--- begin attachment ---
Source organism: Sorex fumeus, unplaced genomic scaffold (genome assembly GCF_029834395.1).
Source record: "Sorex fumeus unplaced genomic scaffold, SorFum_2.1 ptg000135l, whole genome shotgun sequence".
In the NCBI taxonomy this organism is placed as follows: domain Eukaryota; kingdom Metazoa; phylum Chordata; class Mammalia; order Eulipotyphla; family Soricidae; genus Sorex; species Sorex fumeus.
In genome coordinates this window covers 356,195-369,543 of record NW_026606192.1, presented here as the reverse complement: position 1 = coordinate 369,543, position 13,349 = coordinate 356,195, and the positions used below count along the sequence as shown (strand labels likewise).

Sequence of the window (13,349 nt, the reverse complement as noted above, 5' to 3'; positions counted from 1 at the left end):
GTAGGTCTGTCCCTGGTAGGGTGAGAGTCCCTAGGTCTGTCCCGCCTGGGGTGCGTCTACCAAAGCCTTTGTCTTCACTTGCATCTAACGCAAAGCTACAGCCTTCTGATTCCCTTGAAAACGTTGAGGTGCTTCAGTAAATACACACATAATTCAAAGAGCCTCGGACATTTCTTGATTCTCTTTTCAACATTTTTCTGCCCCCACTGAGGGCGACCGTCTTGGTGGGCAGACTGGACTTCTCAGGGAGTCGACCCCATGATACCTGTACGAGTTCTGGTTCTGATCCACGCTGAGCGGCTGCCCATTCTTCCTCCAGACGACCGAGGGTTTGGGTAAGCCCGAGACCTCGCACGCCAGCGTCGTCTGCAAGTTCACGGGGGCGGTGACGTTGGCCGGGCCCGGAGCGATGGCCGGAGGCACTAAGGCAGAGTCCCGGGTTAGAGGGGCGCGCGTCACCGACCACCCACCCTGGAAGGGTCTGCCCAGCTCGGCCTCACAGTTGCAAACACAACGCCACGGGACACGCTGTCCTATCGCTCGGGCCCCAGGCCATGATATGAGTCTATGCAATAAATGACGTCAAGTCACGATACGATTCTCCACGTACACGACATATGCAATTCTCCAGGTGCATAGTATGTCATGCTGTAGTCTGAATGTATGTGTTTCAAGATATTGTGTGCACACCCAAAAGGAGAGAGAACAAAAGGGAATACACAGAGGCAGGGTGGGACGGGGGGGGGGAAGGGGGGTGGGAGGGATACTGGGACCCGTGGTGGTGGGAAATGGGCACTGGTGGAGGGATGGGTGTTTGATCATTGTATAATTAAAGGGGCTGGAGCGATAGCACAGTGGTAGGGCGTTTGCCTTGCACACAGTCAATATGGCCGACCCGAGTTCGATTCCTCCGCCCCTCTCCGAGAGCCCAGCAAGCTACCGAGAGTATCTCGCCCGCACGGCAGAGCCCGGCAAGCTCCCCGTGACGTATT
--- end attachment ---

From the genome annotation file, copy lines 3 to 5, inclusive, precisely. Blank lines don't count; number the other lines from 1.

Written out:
In the NCBI taxonomy this organism is placed as follows: domain Eukaryota; kingdom Metazoa; phylum Chordata; class Mammalia; order Eulipotyphla; family Soricidae; genus Sorex; species Sorex fumeus.
In genome coordinates this window covers 356,195-369,543 of record NW_026606192.1, presented here as the reverse complement: position 1 = coordinate 369,543, position 13,349 = coordinate 356,195, and the positions used below count along the sequence as shown (strand labels likewise).

Sequence of the window (13,349 nt, the reverse complement as noted above, 5' to 3'; positions counted from 1 at the left end):